3. Weak Knee Valgus. Tight hip adductors of your inner thigh can result in your knees bending inward. Knee valgus can lead to knee, lower back, feet, ankle, and hip pain.

As some of these can occur simultaneously, here is what we recommend for recovery:

Anterior Pelvic Tilt

  • Loosen up your hip flexors and quadriceps (mobility and stretching) while strengthening your abdominal area and glutes.
  • To strengthen your abdominal area, train them with raises, twists, and crunches. This will reinforce the entire core area.
  • To strengthen your glutes, do single-leg glute raises, glute bridges, and more.

For more on the abs, click here.

Posterior Pelvic Tilt

  • Strengthen your abs, hamstrings, and glutes.
  • For the abs, optimize more raises or crunch work.
  • For the hamstrings, focus on leg curls.
  • For the glutes, focus on glute kickbacks.

For more on the glutes, click here.

Knee Valgus

  • Stretch the calf muscles, hamstrings, and adductors.
  • Strengthen the calves, hamstrings, and tibialis. 
  • The tibialis is strengthened through raising your feet (toes pointing upward).

Knee Pain

When it comes to knee pain, one of the issues is a weakness in the quadriceps muscles. The Vastus Lateralis and Vastus Medialis tend to be the muscles that need to be strengthened.

To strengthen these muscles, you should implement these Quadriceps-strengthening exercises into your program:

  • Lunges or Split Squats.
  • Leg Extensions.
  • Single-Leg Raises.

For more on Quadriceps training, click here.

Rotator Cuffs and Shoulder Stability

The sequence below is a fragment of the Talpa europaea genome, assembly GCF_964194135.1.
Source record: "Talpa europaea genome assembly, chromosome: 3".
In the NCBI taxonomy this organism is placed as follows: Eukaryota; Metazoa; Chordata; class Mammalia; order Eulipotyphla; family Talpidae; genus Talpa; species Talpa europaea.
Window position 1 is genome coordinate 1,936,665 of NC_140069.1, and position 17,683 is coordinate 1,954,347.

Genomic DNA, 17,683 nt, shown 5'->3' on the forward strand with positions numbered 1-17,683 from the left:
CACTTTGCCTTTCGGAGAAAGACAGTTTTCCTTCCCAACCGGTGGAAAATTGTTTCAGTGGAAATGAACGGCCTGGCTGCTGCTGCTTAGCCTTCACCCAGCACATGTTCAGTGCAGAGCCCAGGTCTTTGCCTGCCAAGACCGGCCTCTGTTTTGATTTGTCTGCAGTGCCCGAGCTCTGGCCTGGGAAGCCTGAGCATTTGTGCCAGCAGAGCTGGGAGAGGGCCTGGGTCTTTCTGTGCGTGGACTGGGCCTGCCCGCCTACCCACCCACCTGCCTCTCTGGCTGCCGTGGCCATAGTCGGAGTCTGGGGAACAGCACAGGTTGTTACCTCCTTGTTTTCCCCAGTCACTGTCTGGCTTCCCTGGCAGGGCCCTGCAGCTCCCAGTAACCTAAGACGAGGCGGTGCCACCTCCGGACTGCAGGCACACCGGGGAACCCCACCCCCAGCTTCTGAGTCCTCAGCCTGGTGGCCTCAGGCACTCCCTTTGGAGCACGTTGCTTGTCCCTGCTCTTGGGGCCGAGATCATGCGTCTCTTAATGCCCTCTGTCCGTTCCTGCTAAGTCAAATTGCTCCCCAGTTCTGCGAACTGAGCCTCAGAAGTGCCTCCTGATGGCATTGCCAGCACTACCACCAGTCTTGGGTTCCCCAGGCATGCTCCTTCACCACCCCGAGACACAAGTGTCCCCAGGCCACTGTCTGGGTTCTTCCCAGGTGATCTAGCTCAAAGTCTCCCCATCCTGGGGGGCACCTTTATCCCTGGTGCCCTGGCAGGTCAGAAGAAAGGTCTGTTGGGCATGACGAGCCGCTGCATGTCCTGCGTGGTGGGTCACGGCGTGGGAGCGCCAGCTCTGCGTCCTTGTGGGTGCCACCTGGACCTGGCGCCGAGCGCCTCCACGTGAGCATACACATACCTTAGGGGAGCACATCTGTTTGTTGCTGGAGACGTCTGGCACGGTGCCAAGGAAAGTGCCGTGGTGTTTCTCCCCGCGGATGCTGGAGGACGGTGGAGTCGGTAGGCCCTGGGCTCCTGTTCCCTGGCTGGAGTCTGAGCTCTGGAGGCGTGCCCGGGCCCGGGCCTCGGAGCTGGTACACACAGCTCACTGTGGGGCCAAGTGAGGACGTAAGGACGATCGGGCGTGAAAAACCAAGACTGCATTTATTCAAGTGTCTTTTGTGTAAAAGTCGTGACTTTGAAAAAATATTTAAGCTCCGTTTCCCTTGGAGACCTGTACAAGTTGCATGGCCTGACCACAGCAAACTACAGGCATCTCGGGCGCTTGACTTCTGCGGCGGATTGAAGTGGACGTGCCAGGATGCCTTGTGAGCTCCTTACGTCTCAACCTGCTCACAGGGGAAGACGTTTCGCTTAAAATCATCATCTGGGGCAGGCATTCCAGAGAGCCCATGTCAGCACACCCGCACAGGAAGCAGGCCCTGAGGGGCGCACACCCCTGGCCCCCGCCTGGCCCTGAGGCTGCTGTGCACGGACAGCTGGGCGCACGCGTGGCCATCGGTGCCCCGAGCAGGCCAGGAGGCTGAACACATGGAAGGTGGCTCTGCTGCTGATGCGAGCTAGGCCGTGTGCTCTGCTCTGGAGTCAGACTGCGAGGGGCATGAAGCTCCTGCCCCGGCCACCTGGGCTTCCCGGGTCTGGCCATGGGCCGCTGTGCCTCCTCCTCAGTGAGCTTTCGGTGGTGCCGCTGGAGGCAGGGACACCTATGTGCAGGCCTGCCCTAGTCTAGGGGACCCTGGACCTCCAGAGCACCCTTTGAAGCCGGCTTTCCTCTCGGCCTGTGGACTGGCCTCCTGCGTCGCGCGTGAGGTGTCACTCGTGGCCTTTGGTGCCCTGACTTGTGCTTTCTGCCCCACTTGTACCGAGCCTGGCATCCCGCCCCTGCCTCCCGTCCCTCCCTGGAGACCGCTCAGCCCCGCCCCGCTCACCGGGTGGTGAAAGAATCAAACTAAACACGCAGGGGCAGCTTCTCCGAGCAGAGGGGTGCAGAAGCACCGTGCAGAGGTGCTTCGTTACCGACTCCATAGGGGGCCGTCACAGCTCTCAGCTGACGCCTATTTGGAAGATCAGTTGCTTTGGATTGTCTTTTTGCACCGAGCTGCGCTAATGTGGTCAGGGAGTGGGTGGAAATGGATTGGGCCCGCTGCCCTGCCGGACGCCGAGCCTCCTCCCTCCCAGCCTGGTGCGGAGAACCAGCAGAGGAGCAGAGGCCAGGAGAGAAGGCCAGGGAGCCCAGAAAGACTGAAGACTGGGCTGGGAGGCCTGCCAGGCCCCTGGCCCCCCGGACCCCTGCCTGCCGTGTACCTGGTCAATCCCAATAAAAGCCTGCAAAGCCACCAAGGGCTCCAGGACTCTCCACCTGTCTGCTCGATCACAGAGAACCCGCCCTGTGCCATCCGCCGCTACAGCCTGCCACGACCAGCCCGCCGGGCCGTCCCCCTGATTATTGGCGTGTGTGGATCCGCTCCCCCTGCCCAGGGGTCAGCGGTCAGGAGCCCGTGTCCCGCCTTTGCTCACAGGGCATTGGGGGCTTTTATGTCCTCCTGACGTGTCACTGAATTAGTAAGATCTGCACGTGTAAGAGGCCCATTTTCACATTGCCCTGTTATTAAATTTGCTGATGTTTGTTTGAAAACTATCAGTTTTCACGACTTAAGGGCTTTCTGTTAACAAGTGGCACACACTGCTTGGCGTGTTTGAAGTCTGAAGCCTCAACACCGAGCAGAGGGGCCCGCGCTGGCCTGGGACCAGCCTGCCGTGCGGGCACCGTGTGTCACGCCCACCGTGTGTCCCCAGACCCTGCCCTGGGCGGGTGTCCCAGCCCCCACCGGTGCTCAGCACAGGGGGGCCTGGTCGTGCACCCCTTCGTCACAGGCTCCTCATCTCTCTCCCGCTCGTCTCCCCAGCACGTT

The rotator cuffs are the muscles that stabilize the shoulders. It is one of the most common areas of injuries in lifters and people who work at a desk for hours at a time.

When it comes to lifting, rotator cuff weakness is common in men who tend to focus on beach muscles (the chest, shoulders, and triceps) and neglect the back and leg muscles.

While the rotator cuffs are not sexy muscles to train or work on, they're a necessity for overall health and longevity.

Strengthening the Rotator Cuffs

As we tend to sit for hours at a time, shoulder instability is inevitable. With shoulder stability, a lot of the issues encountered by muscular imbalances can be corrected (to some extent).

Examples of Shoulder stabilization exercises (these will target the rotator cuff muscles):

  • Overhead lunges (one-arm or barbell)
  • Overhead squats
  • Gait exercises (farmer's walks or other loaded carries)
  • Grip strengthening exercises (heavy deadlifts and rows)
  • Face pulls

I would recommend doing these exercises or variations of them to improve the intricate rotator cuff muscles, restoring shoulder stability.

Biceps Tendinopathy And The Rotator Cuff

Bicep Tendinopathy is known as a weakness in the long head of the biceps. It is typically a result of shoulder instability, which could ultimately be a rotator cuff issue. When doing an exercise like the barbell curl, you should feel extreme levels of tightness in the biceps area.

If you encounter tight biceps, consider strengthening shoulder mobility and stability. Building stability will loosen up your biceps and keep them from potentially getting strained or injured.

For more on the rotator cuff, click here.

Hip Flexors